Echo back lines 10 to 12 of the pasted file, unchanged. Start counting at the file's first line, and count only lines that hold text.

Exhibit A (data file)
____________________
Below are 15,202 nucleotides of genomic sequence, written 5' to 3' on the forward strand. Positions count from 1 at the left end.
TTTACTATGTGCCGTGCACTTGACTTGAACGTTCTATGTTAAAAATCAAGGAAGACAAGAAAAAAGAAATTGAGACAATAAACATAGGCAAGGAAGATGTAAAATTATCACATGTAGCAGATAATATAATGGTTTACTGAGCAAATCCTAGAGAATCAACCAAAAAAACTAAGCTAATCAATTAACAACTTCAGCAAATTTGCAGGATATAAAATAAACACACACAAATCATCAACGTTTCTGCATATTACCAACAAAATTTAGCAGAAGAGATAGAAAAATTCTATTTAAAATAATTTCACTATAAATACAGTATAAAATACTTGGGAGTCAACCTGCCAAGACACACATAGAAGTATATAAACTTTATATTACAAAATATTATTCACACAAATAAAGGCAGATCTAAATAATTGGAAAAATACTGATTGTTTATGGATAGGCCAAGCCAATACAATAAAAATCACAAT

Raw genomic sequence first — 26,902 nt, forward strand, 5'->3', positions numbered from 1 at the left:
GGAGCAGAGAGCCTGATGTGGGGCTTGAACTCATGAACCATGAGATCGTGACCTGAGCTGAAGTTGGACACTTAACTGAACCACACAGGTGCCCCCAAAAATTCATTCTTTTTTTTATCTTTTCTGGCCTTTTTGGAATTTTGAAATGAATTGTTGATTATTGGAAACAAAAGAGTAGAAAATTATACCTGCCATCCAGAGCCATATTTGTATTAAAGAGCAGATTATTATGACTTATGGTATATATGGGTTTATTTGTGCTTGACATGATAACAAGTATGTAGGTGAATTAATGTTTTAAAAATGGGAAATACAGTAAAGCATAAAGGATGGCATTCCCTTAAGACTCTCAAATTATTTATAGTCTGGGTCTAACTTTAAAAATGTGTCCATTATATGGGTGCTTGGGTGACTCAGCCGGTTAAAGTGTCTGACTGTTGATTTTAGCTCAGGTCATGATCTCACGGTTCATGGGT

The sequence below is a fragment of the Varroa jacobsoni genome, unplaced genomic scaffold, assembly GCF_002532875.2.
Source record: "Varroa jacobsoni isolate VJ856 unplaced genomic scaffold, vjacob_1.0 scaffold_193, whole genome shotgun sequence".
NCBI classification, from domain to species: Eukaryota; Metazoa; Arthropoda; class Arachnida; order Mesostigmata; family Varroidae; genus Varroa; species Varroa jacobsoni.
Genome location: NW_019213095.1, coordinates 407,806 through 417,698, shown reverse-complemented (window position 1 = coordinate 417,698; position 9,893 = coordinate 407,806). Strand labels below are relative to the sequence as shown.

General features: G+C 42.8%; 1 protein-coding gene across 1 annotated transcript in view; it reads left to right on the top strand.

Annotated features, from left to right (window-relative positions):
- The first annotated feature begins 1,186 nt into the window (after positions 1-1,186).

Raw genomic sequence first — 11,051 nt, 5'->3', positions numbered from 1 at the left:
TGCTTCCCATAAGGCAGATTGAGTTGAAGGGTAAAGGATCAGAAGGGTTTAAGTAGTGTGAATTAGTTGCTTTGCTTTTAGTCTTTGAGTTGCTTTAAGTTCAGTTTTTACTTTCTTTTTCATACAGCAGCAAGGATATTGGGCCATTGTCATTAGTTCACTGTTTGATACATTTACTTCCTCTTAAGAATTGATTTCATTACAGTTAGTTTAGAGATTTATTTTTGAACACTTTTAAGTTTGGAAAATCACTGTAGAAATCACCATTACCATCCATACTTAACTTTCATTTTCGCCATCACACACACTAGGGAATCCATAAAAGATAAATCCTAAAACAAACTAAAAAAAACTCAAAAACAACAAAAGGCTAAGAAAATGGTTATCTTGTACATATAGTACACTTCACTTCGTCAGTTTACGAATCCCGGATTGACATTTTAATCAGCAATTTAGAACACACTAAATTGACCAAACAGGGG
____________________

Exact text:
Annotated features, from left to right (window-relative positions):
- The first annotated feature begins 1,186 nt into the window (after positions 1-1,186).

Raw genomic sequence first — 11,051 nt, 5'->3', positions numbered from 1 at the left: